Reading: I Peter 1:1-12
I am glad that we studied James before we study I Peter. I am sure you remember what James was like; reading James is straightforward and easy to understand. When you read James, there is no room for arguing what he means; it is a message without complex metaphor and without abstract arguments. James is simple.
James might be simple, but you also should have noticed that James is well thought out. Everything in James is consistent with itself. We should not mistake simple language for a lack of thought, it is a sign of genius when a person can explain something such as the practical implications that God created humanity in God’s image in language that a child can easily understand.
Now, compare James with the opening of I Peter. Peter writes with long, complex, sentences. The passage we read uses complex theological terms and full of rich and colorful metaphors. James was a book that would have been an excellent sermon read all by itself. I Peter is the kind of book where you can meditate on a single sentence for hours trying to unpack the implications of the teaching. Peter sounds remarkably like Paul.
The Sunday School lesson mentioned in passing that many modern scholars doubt that Peter wrote the epistle because of the complexity of the writing. Basically, they look at Peter’s background as fisherman, and they feel that Peter should express himself more like James, and less like Paul.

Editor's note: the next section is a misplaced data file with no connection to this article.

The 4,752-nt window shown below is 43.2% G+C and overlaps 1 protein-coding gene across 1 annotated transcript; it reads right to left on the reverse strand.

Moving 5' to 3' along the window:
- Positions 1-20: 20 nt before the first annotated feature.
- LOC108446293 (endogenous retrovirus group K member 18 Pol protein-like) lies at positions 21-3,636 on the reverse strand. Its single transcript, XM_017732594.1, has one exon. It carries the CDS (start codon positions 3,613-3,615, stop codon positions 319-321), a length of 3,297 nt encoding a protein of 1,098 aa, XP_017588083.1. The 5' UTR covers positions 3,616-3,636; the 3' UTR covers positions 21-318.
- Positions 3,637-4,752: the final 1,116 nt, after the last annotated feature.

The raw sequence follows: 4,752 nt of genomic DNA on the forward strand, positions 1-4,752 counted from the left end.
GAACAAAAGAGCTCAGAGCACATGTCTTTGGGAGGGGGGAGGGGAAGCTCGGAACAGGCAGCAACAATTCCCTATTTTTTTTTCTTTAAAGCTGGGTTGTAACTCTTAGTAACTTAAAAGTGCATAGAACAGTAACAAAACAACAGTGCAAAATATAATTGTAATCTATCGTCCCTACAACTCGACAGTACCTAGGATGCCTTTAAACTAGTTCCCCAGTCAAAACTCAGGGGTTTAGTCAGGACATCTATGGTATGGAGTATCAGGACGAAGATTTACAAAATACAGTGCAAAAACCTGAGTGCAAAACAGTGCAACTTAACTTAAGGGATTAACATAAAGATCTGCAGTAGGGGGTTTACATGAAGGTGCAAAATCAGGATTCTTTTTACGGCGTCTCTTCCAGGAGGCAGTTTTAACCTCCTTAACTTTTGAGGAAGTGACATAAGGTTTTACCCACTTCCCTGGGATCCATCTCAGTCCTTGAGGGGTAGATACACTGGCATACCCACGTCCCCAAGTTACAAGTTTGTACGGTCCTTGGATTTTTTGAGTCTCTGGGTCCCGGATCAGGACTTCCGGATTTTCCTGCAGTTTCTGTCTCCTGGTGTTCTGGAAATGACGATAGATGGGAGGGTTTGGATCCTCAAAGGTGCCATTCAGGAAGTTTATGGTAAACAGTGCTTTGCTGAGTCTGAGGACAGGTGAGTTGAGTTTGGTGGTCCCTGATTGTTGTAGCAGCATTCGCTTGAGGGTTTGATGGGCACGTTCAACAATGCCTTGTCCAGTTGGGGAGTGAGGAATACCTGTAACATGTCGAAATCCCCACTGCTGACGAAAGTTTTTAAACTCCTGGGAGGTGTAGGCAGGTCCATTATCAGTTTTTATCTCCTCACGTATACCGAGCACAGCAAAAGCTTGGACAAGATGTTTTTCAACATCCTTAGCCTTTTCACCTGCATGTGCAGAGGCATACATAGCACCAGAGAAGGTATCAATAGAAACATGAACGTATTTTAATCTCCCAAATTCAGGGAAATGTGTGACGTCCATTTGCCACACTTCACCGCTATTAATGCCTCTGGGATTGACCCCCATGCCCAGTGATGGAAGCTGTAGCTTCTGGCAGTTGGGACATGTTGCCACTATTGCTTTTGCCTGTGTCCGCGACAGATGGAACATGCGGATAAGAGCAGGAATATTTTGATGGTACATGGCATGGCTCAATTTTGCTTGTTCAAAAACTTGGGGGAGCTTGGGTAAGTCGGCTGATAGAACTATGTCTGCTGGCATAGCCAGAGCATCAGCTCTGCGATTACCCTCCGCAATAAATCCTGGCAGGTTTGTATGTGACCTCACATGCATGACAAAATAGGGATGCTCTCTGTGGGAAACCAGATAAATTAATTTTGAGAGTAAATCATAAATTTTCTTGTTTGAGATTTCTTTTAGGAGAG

Tradition is however unified in naming Peter as the author — and, I find the modern argument unconvincing. I’ve met many people without the benefit of a college degree who are perfectly fluent in metaphor, and perfectly capable of using jargon. I am perfectly aware that in the decades following his call as a disciple, he’d have opportunities to study; I wonder how many times Peter might have listened to Paul teach. Scripture tells us that Peter and Paul were together in Antioch, and tradition tells us that they both ended their lives in Rome, executed under the authority of Nero. In my mind, spending time with Paul would be an education for anybody.
Traditional commentary tells us that I Peter was written from Rome between 64 or 67 AD. Nero would have been emperor for about a decade; the Christian community in Rome would have been almost entirely gentile due to a removal of Jews from Rome before Nero’s time. The persecution of Christians started full force in 64 AD, so the commentators believe Peter wrote soon after Nero starts using Christians as human torches.